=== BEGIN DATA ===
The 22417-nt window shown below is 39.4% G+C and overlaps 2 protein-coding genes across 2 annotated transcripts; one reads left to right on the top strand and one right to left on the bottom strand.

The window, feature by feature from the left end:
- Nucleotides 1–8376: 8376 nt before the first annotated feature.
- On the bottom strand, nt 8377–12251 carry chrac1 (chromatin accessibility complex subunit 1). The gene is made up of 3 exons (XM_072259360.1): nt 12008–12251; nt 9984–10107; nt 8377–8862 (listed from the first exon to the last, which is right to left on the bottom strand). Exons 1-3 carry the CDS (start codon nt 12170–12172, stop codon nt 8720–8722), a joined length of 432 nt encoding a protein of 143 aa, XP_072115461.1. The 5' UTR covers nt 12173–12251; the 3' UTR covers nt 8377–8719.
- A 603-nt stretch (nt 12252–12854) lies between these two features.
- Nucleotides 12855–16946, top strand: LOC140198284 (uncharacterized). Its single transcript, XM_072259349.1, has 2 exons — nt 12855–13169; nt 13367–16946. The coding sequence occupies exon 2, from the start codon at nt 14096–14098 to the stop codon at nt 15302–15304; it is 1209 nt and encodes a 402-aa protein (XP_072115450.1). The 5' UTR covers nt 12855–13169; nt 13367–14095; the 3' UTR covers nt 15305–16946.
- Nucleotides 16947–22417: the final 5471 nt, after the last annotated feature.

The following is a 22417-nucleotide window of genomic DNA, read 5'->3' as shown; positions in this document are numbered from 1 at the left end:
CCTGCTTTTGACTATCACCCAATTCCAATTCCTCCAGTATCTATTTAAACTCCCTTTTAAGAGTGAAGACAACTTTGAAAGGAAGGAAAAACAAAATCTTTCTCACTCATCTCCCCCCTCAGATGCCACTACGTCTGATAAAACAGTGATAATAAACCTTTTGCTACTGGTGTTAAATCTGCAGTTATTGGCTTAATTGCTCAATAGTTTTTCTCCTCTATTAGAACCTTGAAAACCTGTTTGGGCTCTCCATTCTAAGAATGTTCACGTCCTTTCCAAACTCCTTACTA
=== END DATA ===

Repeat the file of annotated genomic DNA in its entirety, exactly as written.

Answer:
The 22417-nt window shown below is 39.4% G+C and overlaps 2 protein-coding genes across 2 annotated transcripts; one reads left to right on the top strand and one right to left on the bottom strand.

The window, feature by feature from the left end:
- Nucleotides 1–8376: 8376 nt before the first annotated feature.
- On the bottom strand, nt 8377–12251 carry chrac1 (chromatin accessibility complex subunit 1). The gene is made up of 3 exons (XM_072259360.1): nt 12008–12251; nt 9984–10107; nt 8377–8862 (listed from the first exon to the last, which is right to left on the bottom strand). Exons 1-3 carry the CDS (start codon nt 12170–12172, stop codon nt 8720–8722), a joined length of 432 nt encoding a protein of 143 aa, XP_072115461.1. The 5' UTR covers nt 12173–12251; the 3' UTR covers nt 8377–8719.
- A 603-nt stretch (nt 12252–12854) lies between these two features.
- Nucleotides 12855–16946, top strand: LOC140198284 (uncharacterized). Its single transcript, XM_072259349.1, has 2 exons — nt 12855–13169; nt 13367–16946. The coding sequence occupies exon 2, from the start codon at nt 14096–14098 to the stop codon at nt 15302–15304; it is 1209 nt and encodes a 402-aa protein (XP_072115450.1). The 5' UTR covers nt 12855–13169; nt 13367–14095; the 3' UTR covers nt 15305–16946.
- Nucleotides 16947–22417: the final 5471 nt, after the last annotated feature.

The following is a 22417-nucleotide window of genomic DNA, read 5'->3' as shown; positions in this document are numbered from 1 at the left end:
CCTGCTTTTGACTATCACCCAATTCCAATTCCTCCAGTATCTATTTAAACTCCCTTTTAAGAGTGAAGACAACTTTGAAAGGAAGGAAAAACAAAATCTTTCTCACTCATCTCCCCCCTCAGATGCCACTACGTCTGATAAAACAGTGATAATAAACCTTTTGCTACTGGTGTTAAATCTGCAGTTATTGGCTTAATTGCTCAATAGTTTTTCTCCTCTATTAGAACCTTGAAAACCTGTTTGGGCTCTCCATTCTAAGAATGTTCACGTCCTTTCCAAACTCCTTACTA